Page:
At some stage, your little kid will have to move out of their cot into a big bed. Perhaps they’re getting a little more active, or maybe a brother or sister is on the way. And when the time arrives, these five things are likely to occur!
1. Excitement and sadness
Your little one might be super excited about the big move one minute and then crying the next. A new bed means fun new sheets and doona covers, a bigger pillow and possibly more toys at night time – something your child can get pumped about!
It will feel quite large to them though and different, so they may also be quite upset – particularly if their cot is going to a new baby sibling instead. And you might shed a few tears yourself too because after all a big bed means your little baby is growing up!
2. Night-time visits
Get ready for the never-ending pop up child (even if it’s not at first). Once they realise they can actually get up out of bed whenever they feel like it, trust us they will. It might start with appearances in the kitchen asking for water, or a little face peering around the hallway at what you’re watching on TV. And then they get bolder – suddenly your toddler is running up and down the hallway ten times a night after bedtime just for kicks, or you check in on them later and they’re in the middle of the floor playing with all their toys.
So, expect some disturbed sleep for a while and it’s at this point that a day sleep might end up disappearing altogether too (darn).
3. Sleepwalking expeditions
Has legs – will travel. Even if your child doesn’t consciously want to get up out of bed, they might do so without their knowledge – particularly if they’re toilet training. Don’t be surprised to find them asleep in strange places around the house or their toilet accidents anywhere from the bathroom floor to their bedroom carpet that happened when they were deep in slumber.
Listen to Kinderling Conversation:
If your little one is prone to sleepwalking you might need to take extra safety precautions too, such as putting a barrier at the top of stairs or removing potentially dangerous objects in hallways.
4. Tumbles to the floor
This is guaranteed to happen for quite some time. Babies are so used to rolling around in their cots and being protected by the bars that it takes them a while to realise the same doesn’t apply in a big bed.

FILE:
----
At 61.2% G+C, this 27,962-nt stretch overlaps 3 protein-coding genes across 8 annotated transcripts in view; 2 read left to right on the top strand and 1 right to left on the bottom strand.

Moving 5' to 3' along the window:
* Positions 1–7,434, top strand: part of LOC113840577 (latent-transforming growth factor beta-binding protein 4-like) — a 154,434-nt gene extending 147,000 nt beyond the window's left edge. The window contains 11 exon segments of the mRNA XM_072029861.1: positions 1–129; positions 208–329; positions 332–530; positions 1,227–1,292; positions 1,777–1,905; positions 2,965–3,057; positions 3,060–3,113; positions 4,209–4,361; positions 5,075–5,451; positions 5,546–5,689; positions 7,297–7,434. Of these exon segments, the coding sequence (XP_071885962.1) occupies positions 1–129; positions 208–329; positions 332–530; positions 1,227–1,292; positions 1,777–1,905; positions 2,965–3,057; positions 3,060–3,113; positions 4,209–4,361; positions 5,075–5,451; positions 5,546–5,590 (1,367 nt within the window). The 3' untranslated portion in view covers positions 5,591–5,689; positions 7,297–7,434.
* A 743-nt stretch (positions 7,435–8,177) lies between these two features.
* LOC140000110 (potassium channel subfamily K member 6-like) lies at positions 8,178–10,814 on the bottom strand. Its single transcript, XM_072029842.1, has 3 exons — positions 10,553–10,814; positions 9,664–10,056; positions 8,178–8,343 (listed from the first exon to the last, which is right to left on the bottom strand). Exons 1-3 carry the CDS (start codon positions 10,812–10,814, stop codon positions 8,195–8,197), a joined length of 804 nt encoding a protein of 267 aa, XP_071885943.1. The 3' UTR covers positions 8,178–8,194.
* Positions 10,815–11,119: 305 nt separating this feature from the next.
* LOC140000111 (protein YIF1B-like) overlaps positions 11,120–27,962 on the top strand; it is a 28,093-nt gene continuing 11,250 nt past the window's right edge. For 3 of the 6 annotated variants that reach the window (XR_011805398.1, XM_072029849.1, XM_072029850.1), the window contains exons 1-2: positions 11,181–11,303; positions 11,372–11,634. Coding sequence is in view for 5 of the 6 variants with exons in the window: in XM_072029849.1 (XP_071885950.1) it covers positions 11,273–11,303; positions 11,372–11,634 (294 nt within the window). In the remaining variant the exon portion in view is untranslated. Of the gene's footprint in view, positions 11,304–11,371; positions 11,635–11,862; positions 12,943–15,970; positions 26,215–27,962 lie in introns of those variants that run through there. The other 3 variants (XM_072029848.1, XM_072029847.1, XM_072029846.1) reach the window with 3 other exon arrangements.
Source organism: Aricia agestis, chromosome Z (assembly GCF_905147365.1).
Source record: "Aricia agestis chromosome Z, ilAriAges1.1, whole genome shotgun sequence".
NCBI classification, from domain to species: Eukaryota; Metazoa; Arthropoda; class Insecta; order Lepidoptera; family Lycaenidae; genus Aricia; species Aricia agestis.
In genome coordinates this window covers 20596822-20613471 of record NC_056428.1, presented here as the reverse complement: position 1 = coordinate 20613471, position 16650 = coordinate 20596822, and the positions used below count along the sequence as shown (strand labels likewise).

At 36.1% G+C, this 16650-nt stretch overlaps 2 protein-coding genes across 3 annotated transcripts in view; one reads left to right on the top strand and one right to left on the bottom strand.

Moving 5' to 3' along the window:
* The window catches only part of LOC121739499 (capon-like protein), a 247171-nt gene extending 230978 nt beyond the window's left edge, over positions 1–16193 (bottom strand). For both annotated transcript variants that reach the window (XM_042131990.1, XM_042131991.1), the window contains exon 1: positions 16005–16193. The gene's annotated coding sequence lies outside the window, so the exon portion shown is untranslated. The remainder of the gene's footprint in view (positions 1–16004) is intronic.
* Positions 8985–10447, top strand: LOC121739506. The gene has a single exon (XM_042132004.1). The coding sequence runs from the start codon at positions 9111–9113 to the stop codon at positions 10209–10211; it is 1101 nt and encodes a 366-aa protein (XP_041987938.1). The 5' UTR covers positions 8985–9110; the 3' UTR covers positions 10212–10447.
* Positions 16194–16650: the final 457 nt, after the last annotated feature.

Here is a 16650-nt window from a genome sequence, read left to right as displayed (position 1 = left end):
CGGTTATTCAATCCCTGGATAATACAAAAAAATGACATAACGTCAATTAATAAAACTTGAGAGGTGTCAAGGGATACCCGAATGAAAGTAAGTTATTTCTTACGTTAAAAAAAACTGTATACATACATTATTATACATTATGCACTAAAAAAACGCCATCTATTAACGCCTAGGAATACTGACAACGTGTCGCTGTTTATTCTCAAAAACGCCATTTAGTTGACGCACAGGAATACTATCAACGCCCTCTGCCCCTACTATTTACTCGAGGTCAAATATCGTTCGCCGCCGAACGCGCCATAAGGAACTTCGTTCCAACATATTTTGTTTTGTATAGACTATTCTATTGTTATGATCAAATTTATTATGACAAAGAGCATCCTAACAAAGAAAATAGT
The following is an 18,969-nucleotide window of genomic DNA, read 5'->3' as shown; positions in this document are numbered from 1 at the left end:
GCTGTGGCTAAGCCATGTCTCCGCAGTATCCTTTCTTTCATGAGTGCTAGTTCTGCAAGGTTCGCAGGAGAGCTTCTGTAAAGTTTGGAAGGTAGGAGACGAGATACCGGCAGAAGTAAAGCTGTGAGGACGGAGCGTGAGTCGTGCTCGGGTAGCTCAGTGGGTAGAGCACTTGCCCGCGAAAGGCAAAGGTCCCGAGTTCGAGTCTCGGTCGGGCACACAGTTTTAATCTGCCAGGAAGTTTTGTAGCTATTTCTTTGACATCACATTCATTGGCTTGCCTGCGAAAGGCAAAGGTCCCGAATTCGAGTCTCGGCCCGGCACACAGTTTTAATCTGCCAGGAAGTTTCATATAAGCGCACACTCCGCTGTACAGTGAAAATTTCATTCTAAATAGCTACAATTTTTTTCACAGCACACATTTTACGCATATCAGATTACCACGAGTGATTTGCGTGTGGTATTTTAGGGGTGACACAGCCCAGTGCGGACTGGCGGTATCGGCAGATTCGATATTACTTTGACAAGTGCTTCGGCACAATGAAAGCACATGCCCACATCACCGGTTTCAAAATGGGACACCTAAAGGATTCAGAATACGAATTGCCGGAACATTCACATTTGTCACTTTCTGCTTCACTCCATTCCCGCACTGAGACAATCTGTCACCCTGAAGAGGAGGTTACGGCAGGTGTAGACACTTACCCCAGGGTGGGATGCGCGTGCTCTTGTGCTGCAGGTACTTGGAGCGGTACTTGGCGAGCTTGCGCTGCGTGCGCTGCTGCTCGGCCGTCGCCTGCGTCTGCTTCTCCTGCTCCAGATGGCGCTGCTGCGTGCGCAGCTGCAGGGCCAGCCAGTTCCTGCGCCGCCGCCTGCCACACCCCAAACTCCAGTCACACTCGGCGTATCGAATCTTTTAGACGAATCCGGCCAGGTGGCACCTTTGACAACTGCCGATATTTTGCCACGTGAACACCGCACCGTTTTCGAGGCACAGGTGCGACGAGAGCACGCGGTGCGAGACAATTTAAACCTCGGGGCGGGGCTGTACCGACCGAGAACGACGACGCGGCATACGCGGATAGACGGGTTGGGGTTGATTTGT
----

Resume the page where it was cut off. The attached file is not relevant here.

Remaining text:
You can get a side barrier to help prevent them falling out which is quite useful, but even with this it can still happen. Usually you’ll hear the big thud as they fall out of the bed but sometimes you won’t know until you go in to check on them and see them curled up on the floor. Just make sure there’s nothing sharp like a table edge near where they might be rolling out of bed and comfort them when they fall.
5. New fears
A big bed can feel quite scary to toddlers, especially if they’re still fairly little, and without the cot bars to ‘protect’ them they may feel quite exposed and vulnerable. Suddenly they may develop a fear of the door being closed or the darkness, so don’t be surprised if you have extra concerns and episodes to deal with.
Also. initially some kids are actually afraid to get off their bed to go to the toilet, or don’t think they can, and so you might get a lot of calling out at first before they feel more comfortable about independently getting up.
What things happened when your child moved into a big bed?
This article was originally published on Babyology.
Moving on up! How to transfer your child from a cot to big bed
Make the big switch with these five smart steps from Kinderling Helpline.
11 quiet play ideas to calm things right down before bedtime
Need to move your kids' play from 'Let's party' to 'chill out sessions'? Here's how to quietn things down.
Soothe the kids to sleep with our new Bedtime Explorers meditation series
Listen online, on our free app or as a podcast.
Amazing kids' bedrooms they'll want to be sent to
From flying pirate ships to Narnia-inspired wardrobes, these aren't so much bedrooms as works of art.
Watch this crafty mum's escape after putting baby to bed
She wins at one of parenting's most impossible tasks.
Not-so-dry nights: How to manage bedwetting in school-aged children
Waking up to wet sheets every morning? Here's how to keep kids dry through the night.
9 easy things to introduce to your family evening routine
Because an evening routine is just as important as a morning one.
Maggie Dent's 3 top tips to teach our boys to be good men
Anyone else feeling a little lost?